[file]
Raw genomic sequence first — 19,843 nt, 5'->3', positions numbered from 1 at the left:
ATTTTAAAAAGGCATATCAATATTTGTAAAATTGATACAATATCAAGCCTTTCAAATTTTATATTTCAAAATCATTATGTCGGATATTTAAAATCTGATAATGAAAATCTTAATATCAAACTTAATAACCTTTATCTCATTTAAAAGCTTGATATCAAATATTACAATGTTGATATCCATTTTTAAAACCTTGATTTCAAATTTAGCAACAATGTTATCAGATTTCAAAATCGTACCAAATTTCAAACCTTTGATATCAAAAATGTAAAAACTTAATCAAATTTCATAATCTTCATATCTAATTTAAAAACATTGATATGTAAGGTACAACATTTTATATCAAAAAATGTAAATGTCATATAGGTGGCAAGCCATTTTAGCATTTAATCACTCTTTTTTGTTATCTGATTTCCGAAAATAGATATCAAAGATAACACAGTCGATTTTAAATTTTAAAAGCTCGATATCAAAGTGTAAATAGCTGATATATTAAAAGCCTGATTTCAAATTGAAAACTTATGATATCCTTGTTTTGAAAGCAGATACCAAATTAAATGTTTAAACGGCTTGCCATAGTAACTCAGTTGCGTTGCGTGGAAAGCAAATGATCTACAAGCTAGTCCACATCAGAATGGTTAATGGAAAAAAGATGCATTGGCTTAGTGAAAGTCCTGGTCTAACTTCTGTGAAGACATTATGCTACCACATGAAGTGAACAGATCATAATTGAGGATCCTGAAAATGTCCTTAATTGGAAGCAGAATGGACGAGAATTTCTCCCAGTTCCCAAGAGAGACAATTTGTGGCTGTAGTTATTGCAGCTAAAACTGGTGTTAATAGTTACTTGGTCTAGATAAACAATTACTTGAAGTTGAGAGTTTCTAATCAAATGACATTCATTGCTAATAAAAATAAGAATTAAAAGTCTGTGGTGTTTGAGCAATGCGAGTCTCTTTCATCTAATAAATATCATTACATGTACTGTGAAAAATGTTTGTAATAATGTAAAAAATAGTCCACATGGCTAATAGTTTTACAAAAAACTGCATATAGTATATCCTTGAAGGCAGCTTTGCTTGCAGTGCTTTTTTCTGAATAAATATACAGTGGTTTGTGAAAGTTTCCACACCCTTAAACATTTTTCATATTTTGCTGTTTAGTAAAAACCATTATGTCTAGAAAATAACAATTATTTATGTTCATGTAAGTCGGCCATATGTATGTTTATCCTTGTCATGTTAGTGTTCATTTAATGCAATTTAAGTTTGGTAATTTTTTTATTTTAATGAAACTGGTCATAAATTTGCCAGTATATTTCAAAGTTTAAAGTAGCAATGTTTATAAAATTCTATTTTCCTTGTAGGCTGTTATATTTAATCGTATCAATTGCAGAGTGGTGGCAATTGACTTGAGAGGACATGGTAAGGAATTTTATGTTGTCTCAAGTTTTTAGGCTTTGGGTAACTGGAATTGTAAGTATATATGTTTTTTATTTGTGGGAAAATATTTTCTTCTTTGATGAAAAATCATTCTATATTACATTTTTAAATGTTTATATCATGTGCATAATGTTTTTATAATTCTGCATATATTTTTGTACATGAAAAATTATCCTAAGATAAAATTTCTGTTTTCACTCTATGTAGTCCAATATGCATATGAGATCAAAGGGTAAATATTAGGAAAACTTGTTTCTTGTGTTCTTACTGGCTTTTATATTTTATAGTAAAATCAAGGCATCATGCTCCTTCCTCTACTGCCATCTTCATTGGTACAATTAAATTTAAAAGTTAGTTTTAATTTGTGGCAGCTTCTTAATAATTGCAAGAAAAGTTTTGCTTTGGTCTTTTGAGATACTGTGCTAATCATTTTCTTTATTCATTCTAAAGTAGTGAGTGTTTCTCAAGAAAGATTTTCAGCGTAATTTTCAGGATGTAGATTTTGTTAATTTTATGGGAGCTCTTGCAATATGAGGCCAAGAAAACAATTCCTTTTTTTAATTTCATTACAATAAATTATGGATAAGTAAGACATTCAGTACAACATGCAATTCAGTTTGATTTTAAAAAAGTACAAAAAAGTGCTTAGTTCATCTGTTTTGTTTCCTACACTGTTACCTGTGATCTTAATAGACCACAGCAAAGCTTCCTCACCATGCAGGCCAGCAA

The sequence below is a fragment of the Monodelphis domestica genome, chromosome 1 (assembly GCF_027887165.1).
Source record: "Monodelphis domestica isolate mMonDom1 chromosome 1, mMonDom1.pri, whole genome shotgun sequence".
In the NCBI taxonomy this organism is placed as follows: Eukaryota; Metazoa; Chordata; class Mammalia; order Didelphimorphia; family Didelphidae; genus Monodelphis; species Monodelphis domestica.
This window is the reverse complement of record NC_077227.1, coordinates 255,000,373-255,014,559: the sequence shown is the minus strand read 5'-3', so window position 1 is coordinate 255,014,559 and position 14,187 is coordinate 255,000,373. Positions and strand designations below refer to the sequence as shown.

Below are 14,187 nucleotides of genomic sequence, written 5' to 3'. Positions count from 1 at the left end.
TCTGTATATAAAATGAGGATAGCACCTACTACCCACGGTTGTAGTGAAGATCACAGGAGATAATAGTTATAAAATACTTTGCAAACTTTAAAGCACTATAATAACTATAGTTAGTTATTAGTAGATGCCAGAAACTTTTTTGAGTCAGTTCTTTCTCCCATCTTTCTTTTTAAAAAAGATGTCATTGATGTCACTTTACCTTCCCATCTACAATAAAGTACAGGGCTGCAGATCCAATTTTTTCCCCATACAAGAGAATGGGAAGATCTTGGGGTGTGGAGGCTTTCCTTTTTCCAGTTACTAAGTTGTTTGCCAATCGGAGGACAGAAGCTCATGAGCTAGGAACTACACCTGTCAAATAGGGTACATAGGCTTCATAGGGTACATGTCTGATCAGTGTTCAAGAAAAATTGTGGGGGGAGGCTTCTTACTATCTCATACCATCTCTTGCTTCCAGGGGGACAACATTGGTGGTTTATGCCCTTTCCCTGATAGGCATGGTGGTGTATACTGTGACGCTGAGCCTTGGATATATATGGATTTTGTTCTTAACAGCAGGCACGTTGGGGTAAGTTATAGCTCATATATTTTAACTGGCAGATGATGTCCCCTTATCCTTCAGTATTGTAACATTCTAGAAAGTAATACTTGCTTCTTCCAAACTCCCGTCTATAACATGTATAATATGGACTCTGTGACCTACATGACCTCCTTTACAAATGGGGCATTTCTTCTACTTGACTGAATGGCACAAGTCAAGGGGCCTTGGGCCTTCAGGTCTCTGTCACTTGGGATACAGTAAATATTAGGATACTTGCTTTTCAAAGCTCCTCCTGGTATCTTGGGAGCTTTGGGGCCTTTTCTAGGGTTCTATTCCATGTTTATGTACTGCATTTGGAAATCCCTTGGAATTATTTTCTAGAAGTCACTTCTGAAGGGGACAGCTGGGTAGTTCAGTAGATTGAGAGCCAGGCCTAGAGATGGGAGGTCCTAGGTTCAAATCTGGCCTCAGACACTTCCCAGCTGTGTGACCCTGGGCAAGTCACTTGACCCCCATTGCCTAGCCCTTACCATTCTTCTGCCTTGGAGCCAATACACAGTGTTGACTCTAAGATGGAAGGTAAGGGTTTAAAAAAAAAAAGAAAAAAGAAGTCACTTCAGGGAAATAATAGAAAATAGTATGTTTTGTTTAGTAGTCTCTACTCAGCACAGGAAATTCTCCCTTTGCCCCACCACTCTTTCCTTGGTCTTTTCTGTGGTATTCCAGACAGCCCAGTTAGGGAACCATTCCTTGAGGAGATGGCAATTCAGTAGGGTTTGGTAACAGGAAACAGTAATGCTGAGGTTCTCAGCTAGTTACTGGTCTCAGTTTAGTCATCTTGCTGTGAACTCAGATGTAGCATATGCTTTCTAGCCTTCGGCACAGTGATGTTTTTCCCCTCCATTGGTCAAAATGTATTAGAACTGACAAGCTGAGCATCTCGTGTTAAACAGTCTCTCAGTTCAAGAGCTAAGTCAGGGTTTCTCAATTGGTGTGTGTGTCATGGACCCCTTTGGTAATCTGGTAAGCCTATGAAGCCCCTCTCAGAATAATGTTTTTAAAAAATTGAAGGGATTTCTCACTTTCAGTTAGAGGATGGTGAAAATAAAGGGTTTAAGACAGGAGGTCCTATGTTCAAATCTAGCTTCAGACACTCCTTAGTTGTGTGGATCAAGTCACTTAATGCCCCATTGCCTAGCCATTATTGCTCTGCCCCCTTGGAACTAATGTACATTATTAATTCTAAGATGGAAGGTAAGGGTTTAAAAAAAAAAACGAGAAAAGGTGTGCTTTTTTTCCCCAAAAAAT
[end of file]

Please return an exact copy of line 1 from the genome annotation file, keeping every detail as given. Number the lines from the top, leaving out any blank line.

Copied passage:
Raw genomic sequence first — 19,843 nt, 5'->3', positions numbered from 1 at the left: